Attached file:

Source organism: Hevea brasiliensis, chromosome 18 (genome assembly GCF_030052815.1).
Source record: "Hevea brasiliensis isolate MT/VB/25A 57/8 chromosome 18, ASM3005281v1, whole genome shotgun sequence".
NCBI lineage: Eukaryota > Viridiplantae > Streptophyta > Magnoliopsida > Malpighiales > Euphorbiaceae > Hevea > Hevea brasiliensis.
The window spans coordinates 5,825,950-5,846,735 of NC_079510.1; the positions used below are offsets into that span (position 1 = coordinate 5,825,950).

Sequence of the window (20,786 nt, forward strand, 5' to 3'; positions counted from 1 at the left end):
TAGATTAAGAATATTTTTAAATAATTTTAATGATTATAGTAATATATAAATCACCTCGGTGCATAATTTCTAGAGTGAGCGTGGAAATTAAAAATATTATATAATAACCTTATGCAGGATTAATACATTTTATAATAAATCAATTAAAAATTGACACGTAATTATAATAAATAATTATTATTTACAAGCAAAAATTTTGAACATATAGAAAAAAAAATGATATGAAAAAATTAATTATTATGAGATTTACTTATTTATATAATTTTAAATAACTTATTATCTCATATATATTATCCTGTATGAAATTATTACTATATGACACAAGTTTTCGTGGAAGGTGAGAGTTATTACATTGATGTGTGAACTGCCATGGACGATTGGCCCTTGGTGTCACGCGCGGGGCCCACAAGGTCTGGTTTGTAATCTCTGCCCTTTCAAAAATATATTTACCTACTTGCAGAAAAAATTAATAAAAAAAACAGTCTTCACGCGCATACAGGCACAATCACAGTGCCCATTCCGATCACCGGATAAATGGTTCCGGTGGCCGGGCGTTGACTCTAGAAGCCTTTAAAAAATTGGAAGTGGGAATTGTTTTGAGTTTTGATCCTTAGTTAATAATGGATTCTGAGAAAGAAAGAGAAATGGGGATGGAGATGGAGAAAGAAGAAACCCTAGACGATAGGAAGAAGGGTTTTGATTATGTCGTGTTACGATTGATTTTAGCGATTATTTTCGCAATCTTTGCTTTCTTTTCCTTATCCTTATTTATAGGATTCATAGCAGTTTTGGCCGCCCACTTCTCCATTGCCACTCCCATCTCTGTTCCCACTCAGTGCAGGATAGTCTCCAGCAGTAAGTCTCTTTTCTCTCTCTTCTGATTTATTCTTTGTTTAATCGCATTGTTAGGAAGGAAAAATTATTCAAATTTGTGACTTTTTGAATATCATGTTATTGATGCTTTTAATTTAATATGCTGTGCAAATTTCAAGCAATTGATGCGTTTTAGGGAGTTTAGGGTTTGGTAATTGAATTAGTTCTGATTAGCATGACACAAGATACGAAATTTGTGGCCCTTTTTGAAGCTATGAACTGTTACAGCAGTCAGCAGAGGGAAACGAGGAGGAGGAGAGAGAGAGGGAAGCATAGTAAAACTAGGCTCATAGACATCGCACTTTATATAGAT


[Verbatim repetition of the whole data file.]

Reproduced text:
Source organism: Hevea brasiliensis, chromosome 18 (genome assembly GCF_030052815.1).
Source record: "Hevea brasiliensis isolate MT/VB/25A 57/8 chromosome 18, ASM3005281v1, whole genome shotgun sequence".
NCBI lineage: Eukaryota > Viridiplantae > Streptophyta > Magnoliopsida > Malpighiales > Euphorbiaceae > Hevea > Hevea brasiliensis.
The window spans coordinates 5,825,950-5,846,735 of NC_079510.1; the positions used below are offsets into that span (position 1 = coordinate 5,825,950).

Sequence of the window (20,786 nt, forward strand, 5' to 3'; positions counted from 1 at the left end):
TAGATTAAGAATATTTTTAAATAATTTTAATGATTATAGTAATATATAAATCACCTCGGTGCATAATTTCTAGAGTGAGCGTGGAAATTAAAAATATTATATAATAACCTTATGCAGGATTAATACATTTTATAATAAATCAATTAAAAATTGACACGTAATTATAATAAATAATTATTATTTACAAGCAAAAATTTTGAACATATAGAAAAAAAAATGATATGAAAAAATTAATTATTATGAGATTTACTTATTTATATAATTTTAAATAACTTATTATCTCATATATATTATCCTGTATGAAATTATTACTATATGACACAAGTTTTCGTGGAAGGTGAGAGTTATTACATTGATGTGTGAACTGCCATGGACGATTGGCCCTTGGTGTCACGCGCGGGGCCCACAAGGTCTGGTTTGTAATCTCTGCCCTTTCAAAAATATATTTACCTACTTGCAGAAAAAATTAATAAAAAAAACAGTCTTCACGCGCATACAGGCACAATCACAGTGCCCATTCCGATCACCGGATAAATGGTTCCGGTGGCCGGGCGTTGACTCTAGAAGCCTTTAAAAAATTGGAAGTGGGAATTGTTTTGAGTTTTGATCCTTAGTTAATAATGGATTCTGAGAAAGAAAGAGAAATGGGGATGGAGATGGAGAAAGAAGAAACCCTAGACGATAGGAAGAAGGGTTTTGATTATGTCGTGTTACGATTGATTTTAGCGATTATTTTCGCAATCTTTGCTTTCTTTTCCTTATCCTTATTTATAGGATTCATAGCAGTTTTGGCCGCCCACTTCTCCATTGCCACTCCCATCTCTGTTCCCACTCAGTGCAGGATAGTCTCCAGCAGTAAGTCTCTTTTCTCTCTCTTCTGATTTATTCTTTGTTTAATCGCATTGTTAGGAAGGAAAAATTATTCAAATTTGTGACTTTTTGAATATCATGTTATTGATGCTTTTAATTTAATATGCTGTGCAAATTTCAAGCAATTGATGCGTTTTAGGGAGTTTAGGGTTTGGTAATTGAATTAGTTCTGATTAGCATGACACAAGATACGAAATTTGTGGCCCTTTTTGAAGCTATGAACTGTTACAGCAGTCAGCAGAGGGAAACGAGGAGGAGGAGAGAGAGAGGGAAGCATAGTAAAACTAGGCTCATAGACATCGCACTTTATATAGAT